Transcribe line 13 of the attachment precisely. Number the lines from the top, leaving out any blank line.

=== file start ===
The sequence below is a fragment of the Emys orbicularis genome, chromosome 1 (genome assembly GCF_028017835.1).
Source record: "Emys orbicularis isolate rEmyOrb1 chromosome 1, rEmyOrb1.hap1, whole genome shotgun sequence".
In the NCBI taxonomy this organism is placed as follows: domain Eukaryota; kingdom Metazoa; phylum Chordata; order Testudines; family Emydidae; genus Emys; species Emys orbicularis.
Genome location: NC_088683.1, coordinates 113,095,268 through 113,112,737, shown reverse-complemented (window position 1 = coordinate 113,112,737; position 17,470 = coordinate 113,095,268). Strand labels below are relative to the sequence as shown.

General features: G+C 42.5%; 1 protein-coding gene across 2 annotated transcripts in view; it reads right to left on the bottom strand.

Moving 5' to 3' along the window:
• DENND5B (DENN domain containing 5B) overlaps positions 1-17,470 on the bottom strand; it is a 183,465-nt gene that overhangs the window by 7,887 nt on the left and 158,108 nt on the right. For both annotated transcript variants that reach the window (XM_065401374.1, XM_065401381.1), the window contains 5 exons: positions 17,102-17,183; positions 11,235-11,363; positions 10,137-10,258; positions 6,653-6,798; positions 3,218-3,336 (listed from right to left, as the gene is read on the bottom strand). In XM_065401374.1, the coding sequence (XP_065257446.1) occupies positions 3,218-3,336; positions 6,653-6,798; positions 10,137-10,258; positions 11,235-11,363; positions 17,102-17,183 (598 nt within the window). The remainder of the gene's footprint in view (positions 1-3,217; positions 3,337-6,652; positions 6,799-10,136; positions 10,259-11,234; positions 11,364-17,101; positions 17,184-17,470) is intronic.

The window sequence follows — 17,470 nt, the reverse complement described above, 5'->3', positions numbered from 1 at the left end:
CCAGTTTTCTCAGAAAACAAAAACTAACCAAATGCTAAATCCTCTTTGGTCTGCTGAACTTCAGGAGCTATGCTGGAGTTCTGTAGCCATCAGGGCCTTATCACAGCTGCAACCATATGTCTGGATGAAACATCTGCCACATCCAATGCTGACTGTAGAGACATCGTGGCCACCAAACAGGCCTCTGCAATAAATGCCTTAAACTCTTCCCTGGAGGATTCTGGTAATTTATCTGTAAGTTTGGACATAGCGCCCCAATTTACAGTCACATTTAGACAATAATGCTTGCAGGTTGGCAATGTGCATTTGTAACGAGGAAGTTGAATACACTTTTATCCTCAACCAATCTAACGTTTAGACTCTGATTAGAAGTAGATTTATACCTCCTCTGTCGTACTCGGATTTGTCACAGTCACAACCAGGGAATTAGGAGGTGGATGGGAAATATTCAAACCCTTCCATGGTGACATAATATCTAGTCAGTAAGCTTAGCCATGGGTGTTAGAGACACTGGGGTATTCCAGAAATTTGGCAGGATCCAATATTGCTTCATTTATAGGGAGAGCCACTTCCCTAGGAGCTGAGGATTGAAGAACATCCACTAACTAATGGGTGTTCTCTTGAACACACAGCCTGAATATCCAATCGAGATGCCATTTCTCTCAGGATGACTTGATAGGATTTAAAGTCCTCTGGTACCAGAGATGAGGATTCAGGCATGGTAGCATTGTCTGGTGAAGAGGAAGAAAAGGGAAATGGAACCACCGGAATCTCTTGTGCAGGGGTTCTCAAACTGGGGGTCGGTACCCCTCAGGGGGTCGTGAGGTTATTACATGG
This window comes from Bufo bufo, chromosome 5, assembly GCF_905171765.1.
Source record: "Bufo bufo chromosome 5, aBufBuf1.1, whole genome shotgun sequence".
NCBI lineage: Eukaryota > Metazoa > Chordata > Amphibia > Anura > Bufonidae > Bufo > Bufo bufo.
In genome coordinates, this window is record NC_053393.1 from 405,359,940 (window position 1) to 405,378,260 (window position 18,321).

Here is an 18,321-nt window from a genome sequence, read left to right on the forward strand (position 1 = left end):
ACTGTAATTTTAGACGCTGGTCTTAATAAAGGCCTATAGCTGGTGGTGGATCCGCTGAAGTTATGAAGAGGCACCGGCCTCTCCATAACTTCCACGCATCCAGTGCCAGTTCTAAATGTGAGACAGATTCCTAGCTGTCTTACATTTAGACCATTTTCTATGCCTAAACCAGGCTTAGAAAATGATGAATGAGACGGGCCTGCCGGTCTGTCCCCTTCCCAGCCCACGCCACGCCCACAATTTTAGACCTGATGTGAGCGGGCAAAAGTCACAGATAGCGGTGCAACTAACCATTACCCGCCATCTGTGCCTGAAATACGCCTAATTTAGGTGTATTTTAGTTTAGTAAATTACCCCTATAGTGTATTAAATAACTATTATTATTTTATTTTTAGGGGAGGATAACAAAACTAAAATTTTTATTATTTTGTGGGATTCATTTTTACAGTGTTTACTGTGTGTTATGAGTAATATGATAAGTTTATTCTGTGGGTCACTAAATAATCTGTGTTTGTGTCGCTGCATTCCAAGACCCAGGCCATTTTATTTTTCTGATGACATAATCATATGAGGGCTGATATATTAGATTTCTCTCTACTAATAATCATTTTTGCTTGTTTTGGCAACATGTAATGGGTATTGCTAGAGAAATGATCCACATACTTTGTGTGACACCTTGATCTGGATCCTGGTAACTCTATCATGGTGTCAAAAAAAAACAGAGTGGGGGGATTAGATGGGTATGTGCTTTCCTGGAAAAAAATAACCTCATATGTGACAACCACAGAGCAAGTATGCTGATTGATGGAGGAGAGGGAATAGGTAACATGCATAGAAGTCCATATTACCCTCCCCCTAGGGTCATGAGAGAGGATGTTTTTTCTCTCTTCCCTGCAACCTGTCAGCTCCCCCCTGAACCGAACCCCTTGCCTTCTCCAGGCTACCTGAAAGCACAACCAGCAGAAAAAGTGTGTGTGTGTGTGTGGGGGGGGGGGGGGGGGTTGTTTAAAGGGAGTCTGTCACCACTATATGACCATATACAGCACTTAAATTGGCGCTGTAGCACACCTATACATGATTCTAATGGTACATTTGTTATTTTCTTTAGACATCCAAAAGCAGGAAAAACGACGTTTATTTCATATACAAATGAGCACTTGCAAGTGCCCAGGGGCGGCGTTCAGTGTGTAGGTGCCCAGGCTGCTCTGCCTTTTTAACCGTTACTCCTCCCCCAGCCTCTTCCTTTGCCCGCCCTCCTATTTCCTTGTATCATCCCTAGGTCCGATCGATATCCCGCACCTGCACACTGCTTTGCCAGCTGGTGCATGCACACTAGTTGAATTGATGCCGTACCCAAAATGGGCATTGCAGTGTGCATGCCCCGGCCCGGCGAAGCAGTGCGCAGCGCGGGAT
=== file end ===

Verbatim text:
In genome coordinates, this window is record NC_053393.1 from 405,359,940 (window position 1) to 405,378,260 (window position 18,321).